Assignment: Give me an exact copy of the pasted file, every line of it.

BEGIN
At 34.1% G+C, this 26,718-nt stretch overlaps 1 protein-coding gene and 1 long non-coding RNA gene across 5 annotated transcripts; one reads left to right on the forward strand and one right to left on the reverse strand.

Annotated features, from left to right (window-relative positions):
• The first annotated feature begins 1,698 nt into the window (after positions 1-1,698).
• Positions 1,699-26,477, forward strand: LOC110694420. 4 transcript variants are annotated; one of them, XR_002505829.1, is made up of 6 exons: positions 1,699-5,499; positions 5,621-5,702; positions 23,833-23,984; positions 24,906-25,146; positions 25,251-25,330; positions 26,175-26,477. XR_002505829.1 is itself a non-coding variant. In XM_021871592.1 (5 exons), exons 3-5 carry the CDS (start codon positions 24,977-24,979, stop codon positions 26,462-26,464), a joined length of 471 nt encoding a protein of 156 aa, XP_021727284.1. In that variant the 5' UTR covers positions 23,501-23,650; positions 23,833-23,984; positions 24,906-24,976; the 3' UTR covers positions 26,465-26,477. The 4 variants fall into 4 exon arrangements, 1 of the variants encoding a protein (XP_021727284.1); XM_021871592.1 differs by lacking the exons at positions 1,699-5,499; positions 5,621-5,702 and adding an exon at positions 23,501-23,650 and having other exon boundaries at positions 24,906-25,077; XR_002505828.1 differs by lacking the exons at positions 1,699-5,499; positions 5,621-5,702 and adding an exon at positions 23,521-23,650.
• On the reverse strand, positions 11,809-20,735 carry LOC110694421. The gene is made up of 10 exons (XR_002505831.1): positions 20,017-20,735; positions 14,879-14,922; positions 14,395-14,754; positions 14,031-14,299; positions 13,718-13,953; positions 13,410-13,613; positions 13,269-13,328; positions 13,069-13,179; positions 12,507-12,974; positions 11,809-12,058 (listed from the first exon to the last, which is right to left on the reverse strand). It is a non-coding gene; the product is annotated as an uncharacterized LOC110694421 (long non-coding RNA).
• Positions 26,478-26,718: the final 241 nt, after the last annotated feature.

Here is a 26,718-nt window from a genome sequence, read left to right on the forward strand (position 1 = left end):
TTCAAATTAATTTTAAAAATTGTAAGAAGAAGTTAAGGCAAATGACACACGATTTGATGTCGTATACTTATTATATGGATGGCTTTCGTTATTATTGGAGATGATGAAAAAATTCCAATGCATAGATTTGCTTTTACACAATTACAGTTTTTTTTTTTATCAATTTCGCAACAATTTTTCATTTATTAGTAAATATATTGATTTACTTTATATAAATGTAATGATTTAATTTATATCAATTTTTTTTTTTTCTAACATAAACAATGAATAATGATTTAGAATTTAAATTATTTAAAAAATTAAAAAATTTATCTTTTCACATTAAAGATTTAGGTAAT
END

At 34.1% G+C, this 26,718-nt stretch overlaps 1 protein-coding gene and 1 long non-coding RNA gene across 5 annotated transcripts; one reads left to right on the forward strand and one right to left on the reverse strand.

Annotated features, from left to right (window-relative positions):
• The first annotated feature begins 1,698 nt into the window (after positions 1-1,698).
• Positions 1,699-26,477, forward strand: LOC110694420. 4 transcript variants are annotated; one of them, XR_002505829.1, is made up of 6 exons: positions 1,699-5,499; positions 5,621-5,702; positions 23,833-23,984; positions 24,906-25,146; positions 25,251-25,330; positions 26,175-26,477. XR_002505829.1 is itself a non-coding variant. In XM_021871592.1 (5 exons), exons 3-5 carry the CDS (start codon positions 24,977-24,979, stop codon positions 26,462-26,464), a joined length of 471 nt encoding a protein of 156 aa, XP_021727284.1. In that variant the 5' UTR covers positions 23,501-23,650; positions 23,833-23,984; positions 24,906-24,976; the 3' UTR covers positions 26,465-26,477. The 4 variants fall into 4 exon arrangements, 1 of the variants encoding a protein (XP_021727284.1); XM_021871592.1 differs by lacking the exons at positions 1,699-5,499; positions 5,621-5,702 and adding an exon at positions 23,501-23,650 and having other exon boundaries at positions 24,906-25,077; XR_002505828.1 differs by lacking the exons at positions 1,699-5,499; positions 5,621-5,702 and adding an exon at positions 23,521-23,650.
• On the reverse strand, positions 11,809-20,735 carry LOC110694421. The gene is made up of 10 exons (XR_002505831.1): positions 20,017-20,735; positions 14,879-14,922; positions 14,395-14,754; positions 14,031-14,299; positions 13,718-13,953; positions 13,410-13,613; positions 13,269-13,328; positions 13,069-13,179; positions 12,507-12,974; positions 11,809-12,058 (listed from the first exon to the last, which is right to left on the reverse strand). It is a non-coding gene; the product is annotated as an uncharacterized LOC110694421 (long non-coding RNA).
• Positions 26,478-26,718: the final 241 nt, after the last annotated feature.

Here is a 26,718-nt window from a genome sequence, read left to right on the forward strand (position 1 = left end):
TTCAAATTAATTTTAAAAATTGTAAGAAGAAGTTAAGGCAAATGACACACGATTTGATGTCGTATACTTATTATATGGATGGCTTTCGTTATTATTGGAGATGATGAAAAAATTCCAATGCATAGATTTGCTTTTACACAATTACAGTTTTTTTTTTTATCAATTTCGCAACAATTTTTCATTTATTAGTAAATATATTGATTTACTTTATATAAATGTAATGATTTAATTTATATCAATTTTTTTTTTTTCTAACATAAACAATGAATAATGATTTAGAATTTAAATTATTTAAAAAATTAAAAAATTTATCTTTTCACATTAAAGATTTAGGTAAT